Why is the state of Georgia letting an Anschutz corporation, headquartered in arid Colorado, litter our Atlantic shore with granite rubble and disrupt the surf with yet another rock pile, aka groin? Is it because anyone willing to waste money in Georgia is welcome? Are we that hard up?
Soon after Philip Anschutz acquired a major share in the bankrupt Sea Island Company, he acquired another iconic resort that had been largely a family enterprise, the Broadmoor in Colorado Springs. That acquisition was reported as being consistent with Anschutz'”love of the west.”
Today is May 18, 2016. See, it says so on the public notice page of the Brunswick News
So, what do we find under the miscellaneous heading? Two invitations from the DNR to submit public comments BY APRIL 9, 2016.
Absentee landlords. Can we dub it an ism? Absentee landlordism? Their behavior is certainly consistent and identifiable over time. Absentee landlords were a problem in the centuries before the Civil War. Then the westward migration made it possible to escape their predations. Now, in the twenty first century, when there’s little unclaimed territory remaining in the Americas, the landlords have morphed into impersonal companies and corporations (artificial persons) with acronyms instead of names.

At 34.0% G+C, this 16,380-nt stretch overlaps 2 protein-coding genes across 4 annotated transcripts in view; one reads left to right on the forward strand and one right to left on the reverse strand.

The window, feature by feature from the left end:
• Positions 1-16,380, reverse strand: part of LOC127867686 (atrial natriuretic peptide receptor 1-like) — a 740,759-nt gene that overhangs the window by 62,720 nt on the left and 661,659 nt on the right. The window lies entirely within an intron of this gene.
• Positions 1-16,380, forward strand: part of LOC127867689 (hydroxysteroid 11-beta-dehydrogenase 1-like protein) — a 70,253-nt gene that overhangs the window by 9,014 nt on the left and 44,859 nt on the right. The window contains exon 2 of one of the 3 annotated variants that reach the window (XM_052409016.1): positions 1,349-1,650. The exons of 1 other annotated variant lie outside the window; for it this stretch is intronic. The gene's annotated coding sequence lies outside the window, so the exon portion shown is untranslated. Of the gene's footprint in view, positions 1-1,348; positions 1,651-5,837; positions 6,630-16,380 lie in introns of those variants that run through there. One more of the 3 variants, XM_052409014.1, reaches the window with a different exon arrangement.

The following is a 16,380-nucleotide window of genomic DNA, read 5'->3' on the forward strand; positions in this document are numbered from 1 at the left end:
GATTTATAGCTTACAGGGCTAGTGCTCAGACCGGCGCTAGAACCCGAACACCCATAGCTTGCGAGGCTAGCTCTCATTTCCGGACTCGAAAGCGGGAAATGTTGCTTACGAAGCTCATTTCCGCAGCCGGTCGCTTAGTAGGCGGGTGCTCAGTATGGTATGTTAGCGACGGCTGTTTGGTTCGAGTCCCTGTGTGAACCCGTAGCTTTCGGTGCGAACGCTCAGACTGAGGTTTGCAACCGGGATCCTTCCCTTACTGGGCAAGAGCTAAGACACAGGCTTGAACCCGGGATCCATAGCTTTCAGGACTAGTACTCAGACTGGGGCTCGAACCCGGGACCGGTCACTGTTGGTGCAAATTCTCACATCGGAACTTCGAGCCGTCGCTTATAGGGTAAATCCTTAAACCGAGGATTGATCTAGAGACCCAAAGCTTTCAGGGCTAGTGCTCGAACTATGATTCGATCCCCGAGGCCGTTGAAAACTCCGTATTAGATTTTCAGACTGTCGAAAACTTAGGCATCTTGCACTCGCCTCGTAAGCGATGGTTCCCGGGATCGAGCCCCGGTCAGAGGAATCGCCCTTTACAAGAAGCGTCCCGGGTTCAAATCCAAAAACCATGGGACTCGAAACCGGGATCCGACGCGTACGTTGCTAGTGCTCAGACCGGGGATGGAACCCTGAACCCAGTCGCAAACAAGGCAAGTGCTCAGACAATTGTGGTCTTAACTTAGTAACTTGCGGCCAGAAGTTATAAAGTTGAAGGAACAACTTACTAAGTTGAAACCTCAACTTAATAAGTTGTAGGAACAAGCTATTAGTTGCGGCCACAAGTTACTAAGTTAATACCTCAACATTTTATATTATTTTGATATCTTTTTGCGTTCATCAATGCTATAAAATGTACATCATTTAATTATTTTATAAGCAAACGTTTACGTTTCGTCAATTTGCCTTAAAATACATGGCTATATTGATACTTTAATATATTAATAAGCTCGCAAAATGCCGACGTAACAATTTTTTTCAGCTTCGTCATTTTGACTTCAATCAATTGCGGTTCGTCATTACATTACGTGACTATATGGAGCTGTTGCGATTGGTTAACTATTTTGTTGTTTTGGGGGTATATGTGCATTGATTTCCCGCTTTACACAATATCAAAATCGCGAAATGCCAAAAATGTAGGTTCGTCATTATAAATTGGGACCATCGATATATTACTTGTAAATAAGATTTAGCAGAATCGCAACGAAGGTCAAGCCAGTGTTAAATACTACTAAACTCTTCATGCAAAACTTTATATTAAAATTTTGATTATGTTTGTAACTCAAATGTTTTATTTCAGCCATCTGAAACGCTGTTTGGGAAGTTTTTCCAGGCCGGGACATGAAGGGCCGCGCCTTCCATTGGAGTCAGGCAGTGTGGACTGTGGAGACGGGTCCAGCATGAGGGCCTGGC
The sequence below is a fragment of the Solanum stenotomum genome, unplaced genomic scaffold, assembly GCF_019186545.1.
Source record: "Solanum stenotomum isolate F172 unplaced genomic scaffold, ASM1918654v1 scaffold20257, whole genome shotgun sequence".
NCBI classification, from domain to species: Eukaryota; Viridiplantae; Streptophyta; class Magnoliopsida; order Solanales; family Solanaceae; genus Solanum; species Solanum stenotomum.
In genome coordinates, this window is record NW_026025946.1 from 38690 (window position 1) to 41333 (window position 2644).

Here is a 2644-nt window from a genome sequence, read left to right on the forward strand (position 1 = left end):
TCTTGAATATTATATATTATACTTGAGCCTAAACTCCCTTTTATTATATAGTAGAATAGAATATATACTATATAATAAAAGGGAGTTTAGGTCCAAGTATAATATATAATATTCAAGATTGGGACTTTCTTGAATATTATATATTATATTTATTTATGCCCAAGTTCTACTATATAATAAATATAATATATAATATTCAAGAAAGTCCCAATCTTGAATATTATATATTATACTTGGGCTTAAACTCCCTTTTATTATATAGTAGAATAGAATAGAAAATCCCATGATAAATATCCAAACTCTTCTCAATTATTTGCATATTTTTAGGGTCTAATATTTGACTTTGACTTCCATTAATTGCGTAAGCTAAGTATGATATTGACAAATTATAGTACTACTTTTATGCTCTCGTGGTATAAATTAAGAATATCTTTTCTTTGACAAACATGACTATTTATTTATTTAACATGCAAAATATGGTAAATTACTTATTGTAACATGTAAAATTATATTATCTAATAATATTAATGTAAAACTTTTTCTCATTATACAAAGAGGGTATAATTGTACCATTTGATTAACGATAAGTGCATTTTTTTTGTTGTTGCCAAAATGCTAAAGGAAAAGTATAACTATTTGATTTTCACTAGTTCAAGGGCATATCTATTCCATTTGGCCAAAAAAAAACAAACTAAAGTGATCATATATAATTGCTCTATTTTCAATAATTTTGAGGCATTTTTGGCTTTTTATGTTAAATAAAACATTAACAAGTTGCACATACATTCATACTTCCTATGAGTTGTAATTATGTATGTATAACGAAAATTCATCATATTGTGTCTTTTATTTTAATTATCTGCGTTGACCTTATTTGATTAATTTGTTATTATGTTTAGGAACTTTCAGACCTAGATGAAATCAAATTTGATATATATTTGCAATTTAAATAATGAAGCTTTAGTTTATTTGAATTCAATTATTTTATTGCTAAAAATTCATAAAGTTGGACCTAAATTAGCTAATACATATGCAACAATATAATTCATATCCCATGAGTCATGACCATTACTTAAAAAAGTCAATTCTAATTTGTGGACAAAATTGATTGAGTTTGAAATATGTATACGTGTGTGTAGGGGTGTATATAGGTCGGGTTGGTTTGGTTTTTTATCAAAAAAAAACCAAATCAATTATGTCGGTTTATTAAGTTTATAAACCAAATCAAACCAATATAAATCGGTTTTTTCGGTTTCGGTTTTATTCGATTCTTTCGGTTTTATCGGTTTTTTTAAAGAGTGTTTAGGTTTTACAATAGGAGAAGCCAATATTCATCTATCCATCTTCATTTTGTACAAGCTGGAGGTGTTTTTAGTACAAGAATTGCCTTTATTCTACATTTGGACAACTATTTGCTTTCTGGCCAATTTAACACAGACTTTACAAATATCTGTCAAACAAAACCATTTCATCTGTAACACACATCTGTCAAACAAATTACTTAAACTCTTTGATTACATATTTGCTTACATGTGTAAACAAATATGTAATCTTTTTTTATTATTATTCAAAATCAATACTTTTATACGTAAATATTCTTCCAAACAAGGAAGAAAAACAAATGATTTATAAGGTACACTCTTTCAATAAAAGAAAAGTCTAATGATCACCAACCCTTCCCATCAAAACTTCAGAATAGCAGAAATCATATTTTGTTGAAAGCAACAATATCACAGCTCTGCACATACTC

Focusing on what really matters?
by James R Holland
￼As you may have heard, Georgia-Pacific and One Hundred Miles have partnered up. Which is great… right?
The above photo is from a JHP article from over two years ago. That dark water and foam is coming from the waste-water discharge that’s being pumped into the Turtle River from the Koch Cellulose plant here in Brunswick, Georgia.
The article in question states:
The only thing that’s different is that the Sea Islands Acquisitions folk have heaped up more evidence that they cannot be trusted. Evasion is their game. Now that the 20′ dune they were trying to sell as a building site isn’t, they’re proposing to build one. What they don’t seem to understand is that the vegetation arrives first to hold the sand in place. Take away the vegetation and wind and water reclaim the sand.
James Holland illustrates the problem and writes:
In the event, I’m not sure mid-island subdivisions referring to themselves as “coves” or “landings” really qualifies as mendacity, as the spouse suggests. I think we’ve got a much better example in a communication from the St. Simons Land Trust, an outfit that I would trust no further than I could throw it.
We can do it on the beach.
We can do it in the park.
We can strew our trash.
Where’er we want.